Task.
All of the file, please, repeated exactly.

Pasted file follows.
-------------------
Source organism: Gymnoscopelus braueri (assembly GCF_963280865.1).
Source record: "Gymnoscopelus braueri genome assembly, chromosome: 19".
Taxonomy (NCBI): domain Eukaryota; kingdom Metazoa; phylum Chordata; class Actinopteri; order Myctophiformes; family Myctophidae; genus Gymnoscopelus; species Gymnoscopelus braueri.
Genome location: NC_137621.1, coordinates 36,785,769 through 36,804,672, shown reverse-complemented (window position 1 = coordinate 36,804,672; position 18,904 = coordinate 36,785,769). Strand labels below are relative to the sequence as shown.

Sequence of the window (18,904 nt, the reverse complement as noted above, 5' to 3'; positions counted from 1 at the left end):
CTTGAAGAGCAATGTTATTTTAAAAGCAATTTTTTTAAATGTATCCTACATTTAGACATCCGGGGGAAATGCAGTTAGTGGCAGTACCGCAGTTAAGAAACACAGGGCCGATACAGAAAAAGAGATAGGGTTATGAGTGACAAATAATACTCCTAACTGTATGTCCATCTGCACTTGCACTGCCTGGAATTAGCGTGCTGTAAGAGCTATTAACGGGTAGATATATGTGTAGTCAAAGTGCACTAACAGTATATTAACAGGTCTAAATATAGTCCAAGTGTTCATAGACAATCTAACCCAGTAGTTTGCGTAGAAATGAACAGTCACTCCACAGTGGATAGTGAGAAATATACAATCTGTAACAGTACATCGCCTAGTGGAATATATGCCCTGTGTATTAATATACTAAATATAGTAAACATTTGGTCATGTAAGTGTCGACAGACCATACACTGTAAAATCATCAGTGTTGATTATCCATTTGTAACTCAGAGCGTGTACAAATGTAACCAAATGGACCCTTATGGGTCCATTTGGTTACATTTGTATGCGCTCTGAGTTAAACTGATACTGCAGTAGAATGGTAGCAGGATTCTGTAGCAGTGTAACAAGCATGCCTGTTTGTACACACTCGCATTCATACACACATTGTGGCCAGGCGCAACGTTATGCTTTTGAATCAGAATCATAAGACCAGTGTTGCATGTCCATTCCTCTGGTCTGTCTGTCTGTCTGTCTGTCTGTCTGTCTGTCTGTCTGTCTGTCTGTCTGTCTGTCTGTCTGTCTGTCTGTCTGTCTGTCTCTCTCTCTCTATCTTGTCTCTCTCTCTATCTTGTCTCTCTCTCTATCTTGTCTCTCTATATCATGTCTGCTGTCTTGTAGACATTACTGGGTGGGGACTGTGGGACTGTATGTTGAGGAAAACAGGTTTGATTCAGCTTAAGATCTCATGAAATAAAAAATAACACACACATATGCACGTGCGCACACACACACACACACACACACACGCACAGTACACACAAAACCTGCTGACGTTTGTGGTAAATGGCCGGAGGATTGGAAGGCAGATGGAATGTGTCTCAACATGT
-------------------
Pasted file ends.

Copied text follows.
Source organism: Gymnoscopelus braueri (assembly GCF_963280865.1).
Source record: "Gymnoscopelus braueri genome assembly, chromosome: 19".
Taxonomy (NCBI): domain Eukaryota; kingdom Metazoa; phylum Chordata; class Actinopteri; order Myctophiformes; family Myctophidae; genus Gymnoscopelus; species Gymnoscopelus braueri.
Genome location: NC_137621.1, coordinates 36,785,769 through 36,804,672, shown reverse-complemented (window position 1 = coordinate 36,804,672; position 18,904 = coordinate 36,785,769). Strand labels below are relative to the sequence as shown.

Sequence of the window (18,904 nt, the reverse complement as noted above, 5' to 3'; positions counted from 1 at the left end):
CTTGAAGAGCAATGTTATTTTAAAAGCAATTTTTTTAAATGTATCCTACATTTAGACATCCGGGGGAAATGCAGTTAGTGGCAGTACCGCAGTTAAGAAACACAGGGCCGATACAGAAAAAGAGATAGGGTTATGAGTGACAAATAATACTCCTAACTGTATGTCCATCTGCACTTGCACTGCCTGGAATTAGCGTGCTGTAAGAGCTATTAACGGGTAGATATATGTGTAGTCAAAGTGCACTAACAGTATATTAACAGGTCTAAATATAGTCCAAGTGTTCATAGACAATCTAACCCAGTAGTTTGCGTAGAAATGAACAGTCACTCCACAGTGGATAGTGAGAAATATACAATCTGTAACAGTACATCGCCTAGTGGAATATATGCCCTGTGTATTAATATACTAAATATAGTAAACATTTGGTCATGTAAGTGTCGACAGACCATACACTGTAAAATCATCAGTGTTGATTATCCATTTGTAACTCAGAGCGTGTACAAATGTAACCAAATGGACCCTTATGGGTCCATTTGGTTACATTTGTATGCGCTCTGAGTTAAACTGATACTGCAGTAGAATGGTAGCAGGATTCTGTAGCAGTGTAACAAGCATGCCTGTTTGTACACACTCGCATTCATACACACATTGTGGCCAGGCGCAACGTTATGCTTTTGAATCAGAATCATAAGACCAGTGTTGCATGTCCATTCCTCTGGTCTGTCTGTCTGTCTGTCTGTCTGTCTGTCTGTCTGTCTGTCTGTCTGTCTGTCTGTCTGTCTGTCTGTCTGTCTGTCTGTCTCTCTCTCTCTATCTTGTCTCTCTCTCTATCTTGTCTCTCTCTCTATCTTGTCTCTCTATATCATGTCTGCTGTCTTGTAGACATTACTGGGTGGGGACTGTGGGACTGTATGTTGAGGAAAACAGGTTTGATTCAGCTTAAGATCTCATGAAATAAAAAATAACACACACATATGCACGTGCGCACACACACACACACACACACACACGCACAGTACACACAAAACCTGCTGACGTTTGTGGTAAATGGCCGGAGGATTGGAAGGCAGATGGAATGTGTCTCAACATGT